St. Louis Statistics
Racial Makeup Compared to St. Louis City
Despite being located an equal distance from downtown St. Louis, St. Louis Place and Lafayette Square both have very different demographic characteristics. St. Louis Place was designed as a blue-collar neighborhood where people could move to when they first got to America. In comparison, Lafayette Square was laid out to be a wealthy neighborhood for elite citizens to escape the city. These initial differences can still be seen in demographics of the neighborhoods.
St. Louis Population Trends
A critical aspect of St. Louis' history is the population trends that the city has experienced. In 2013, St. Louis City's population was 318,416. The last time the city had so few people was between 1870 and 1880. After peaking at 856,796 people in 1950, St. Louis has lost 62.7% of its population.
The reasons for the decline are numerous and complex. Some of them are the increasing populatity of suburbs and development in the city moving westward. This movement was aided by the development of the interstate highway system as well. Interstates 44, 55, 64, and 70 all leveled neighborhoods and allowed people to flock to the suburbs. A video below examines the race of the people leaving St. Louis City and where they moved to.
An important and often overlooked factor is the demographic shifts since the 1950's. Then, the average household size was 3.1 persons. Its current number is 2.2 persons per hosuehold. That difference would account for a 29% population loss, but not the entire 62.7% loss.
Regardless of the cause, the population decline has had a negative effect on St. Louis neighborhoods with high abandonment, crime and poverty levels. This becomes a cycle forcing more people to leave the city for the county. The decade between 2000 and 2010 was a promising one with the lowest decline in the City's population since people started leaving in the 1950's. While an 8.3% decrease is still major, it shows the city could be slowing its long decline.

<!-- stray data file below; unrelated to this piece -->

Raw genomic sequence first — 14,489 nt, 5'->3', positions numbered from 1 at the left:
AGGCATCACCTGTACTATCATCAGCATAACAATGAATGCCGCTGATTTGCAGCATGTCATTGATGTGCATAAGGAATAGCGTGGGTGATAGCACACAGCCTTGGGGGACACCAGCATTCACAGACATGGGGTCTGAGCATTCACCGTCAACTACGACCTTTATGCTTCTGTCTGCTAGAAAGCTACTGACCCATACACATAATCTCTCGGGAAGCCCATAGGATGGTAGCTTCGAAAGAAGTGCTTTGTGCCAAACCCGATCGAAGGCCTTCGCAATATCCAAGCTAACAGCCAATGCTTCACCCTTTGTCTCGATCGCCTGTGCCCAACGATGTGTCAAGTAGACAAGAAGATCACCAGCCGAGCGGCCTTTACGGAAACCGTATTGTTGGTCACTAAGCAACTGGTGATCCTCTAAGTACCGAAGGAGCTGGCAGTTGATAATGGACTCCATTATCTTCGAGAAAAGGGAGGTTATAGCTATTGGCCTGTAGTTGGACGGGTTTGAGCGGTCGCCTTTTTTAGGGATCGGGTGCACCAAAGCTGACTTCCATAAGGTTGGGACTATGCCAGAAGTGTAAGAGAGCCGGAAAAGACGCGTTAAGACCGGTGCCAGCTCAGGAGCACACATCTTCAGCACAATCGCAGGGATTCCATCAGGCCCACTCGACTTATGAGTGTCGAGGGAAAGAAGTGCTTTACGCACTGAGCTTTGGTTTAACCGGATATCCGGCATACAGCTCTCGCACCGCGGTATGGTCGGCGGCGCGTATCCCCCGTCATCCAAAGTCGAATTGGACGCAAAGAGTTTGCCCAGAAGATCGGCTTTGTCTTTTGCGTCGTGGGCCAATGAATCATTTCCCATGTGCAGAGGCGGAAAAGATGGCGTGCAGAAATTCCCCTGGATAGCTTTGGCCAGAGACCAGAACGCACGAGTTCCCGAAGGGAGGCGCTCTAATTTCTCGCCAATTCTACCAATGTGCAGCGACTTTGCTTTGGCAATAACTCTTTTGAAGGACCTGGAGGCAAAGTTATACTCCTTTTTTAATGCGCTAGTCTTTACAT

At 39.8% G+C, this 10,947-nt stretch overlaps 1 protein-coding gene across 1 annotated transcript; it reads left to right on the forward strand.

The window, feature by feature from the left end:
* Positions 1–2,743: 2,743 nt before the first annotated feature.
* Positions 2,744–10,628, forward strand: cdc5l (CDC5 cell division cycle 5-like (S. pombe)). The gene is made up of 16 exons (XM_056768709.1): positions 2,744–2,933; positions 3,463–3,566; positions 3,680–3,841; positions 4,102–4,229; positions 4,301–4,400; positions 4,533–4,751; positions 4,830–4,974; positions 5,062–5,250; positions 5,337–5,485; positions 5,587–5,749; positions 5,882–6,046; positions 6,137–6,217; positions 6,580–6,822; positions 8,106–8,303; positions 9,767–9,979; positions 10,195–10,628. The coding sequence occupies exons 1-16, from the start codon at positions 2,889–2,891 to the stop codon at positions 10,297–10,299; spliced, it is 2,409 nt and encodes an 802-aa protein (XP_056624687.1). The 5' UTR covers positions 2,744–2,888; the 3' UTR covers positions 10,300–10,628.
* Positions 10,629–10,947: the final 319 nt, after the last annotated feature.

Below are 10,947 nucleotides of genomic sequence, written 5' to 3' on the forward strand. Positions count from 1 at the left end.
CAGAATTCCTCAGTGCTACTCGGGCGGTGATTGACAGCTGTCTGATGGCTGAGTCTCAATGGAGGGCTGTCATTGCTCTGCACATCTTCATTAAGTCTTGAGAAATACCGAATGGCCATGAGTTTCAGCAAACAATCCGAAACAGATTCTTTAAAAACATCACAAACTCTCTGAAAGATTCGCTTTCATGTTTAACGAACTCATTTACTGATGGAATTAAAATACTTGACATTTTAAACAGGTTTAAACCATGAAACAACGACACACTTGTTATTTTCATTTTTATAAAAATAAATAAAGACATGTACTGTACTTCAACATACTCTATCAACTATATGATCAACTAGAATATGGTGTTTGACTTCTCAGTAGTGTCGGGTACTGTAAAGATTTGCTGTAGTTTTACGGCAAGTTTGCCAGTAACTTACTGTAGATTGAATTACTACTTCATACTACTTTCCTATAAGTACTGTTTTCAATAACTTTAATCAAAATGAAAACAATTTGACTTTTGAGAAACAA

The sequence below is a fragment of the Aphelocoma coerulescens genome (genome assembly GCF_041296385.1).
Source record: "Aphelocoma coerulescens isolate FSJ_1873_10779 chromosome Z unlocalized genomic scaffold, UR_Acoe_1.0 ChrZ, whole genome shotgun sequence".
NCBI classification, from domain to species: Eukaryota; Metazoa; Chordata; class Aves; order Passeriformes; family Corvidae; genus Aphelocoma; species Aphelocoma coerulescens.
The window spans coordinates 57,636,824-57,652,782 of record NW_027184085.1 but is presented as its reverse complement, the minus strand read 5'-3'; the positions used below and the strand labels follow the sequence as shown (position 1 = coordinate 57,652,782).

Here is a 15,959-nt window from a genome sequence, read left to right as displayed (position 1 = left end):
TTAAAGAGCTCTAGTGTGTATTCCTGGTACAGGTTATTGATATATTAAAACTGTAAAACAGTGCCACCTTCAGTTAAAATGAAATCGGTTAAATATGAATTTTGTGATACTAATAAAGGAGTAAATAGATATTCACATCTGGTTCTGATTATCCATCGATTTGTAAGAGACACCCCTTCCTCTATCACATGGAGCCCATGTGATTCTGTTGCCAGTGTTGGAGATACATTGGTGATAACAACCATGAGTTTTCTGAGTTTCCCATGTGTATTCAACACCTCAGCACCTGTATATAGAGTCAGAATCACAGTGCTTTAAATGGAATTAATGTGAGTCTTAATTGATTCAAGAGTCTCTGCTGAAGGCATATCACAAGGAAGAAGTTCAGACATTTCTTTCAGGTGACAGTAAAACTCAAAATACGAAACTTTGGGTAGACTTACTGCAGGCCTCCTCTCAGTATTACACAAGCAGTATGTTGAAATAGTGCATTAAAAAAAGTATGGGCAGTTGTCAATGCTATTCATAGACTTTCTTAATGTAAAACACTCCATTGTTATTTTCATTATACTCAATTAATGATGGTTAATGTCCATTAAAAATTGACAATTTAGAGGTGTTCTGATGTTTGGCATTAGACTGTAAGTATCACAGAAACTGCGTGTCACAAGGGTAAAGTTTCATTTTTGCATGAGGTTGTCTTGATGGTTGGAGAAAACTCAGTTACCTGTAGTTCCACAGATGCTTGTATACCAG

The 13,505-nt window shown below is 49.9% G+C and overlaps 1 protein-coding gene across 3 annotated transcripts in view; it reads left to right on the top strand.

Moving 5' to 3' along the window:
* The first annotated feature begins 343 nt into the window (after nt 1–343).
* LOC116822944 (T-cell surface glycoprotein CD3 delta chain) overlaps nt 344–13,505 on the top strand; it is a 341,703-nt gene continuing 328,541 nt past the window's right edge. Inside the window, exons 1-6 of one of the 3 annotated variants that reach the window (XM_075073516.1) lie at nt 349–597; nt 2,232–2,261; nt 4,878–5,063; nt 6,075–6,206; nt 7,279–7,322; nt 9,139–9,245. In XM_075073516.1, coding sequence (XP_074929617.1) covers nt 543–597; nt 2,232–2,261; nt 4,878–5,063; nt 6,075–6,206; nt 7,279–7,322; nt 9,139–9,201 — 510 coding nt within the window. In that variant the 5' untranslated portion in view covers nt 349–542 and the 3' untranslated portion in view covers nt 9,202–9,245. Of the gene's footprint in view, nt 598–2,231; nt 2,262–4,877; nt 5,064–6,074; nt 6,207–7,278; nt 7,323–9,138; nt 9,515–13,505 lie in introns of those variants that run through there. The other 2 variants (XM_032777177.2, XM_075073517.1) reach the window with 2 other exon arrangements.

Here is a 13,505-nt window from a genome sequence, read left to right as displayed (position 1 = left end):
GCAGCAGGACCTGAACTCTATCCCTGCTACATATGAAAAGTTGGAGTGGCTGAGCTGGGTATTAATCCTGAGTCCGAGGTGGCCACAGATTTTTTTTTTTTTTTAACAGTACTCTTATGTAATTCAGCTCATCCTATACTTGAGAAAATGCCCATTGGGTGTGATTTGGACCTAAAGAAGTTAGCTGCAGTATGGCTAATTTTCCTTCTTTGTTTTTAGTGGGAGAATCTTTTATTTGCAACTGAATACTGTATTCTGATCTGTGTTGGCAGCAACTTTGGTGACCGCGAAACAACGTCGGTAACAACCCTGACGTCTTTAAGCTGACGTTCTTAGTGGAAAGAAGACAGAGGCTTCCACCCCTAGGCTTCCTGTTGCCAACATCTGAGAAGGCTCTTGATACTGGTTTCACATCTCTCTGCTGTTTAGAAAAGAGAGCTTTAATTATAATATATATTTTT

For a further exploration of the reasons for St. Louis' population trends, check out this article from Next STL- http://nextstl.com/2014/09/pxstl/
St. Louis experienced a large percentage of white residents moving to the county and neighboring regions from the 1950's onward. This video utilizes maps from Colin Gordon, a historian from the University of Iowa. The video starts in the 1940-50's and progresses a decade every ten seconds. There is no audio in the video.
Increase in White Population
Increase in Black Population
Decrease in White Population
Decrease in Black Population
If you would like to view the maps at a high resolution or proceed at your own speed, please follow this link to Gordon's site- http://mappingdecline.lib.uiowa.edu/map/
Population Movement Illustrated
Income Compared to St. Louis City
St. Louis Place and Lafayette Square have nearly opposite racial makeups and the median household income in Lafayette Square, $36,775, is nearly double that of St. Louis Place, $20,631. Despite these clear differences, the neighborhoods were built at roughly the same time and both have sturdy historical architecture. While the City of St. Louis lost 8.3% of its population in the the decade between 2000 and 2010, both of these neighborhoods grew. Chris Naffziger will compare the two and talk about their redevelopment or lack of on the next page.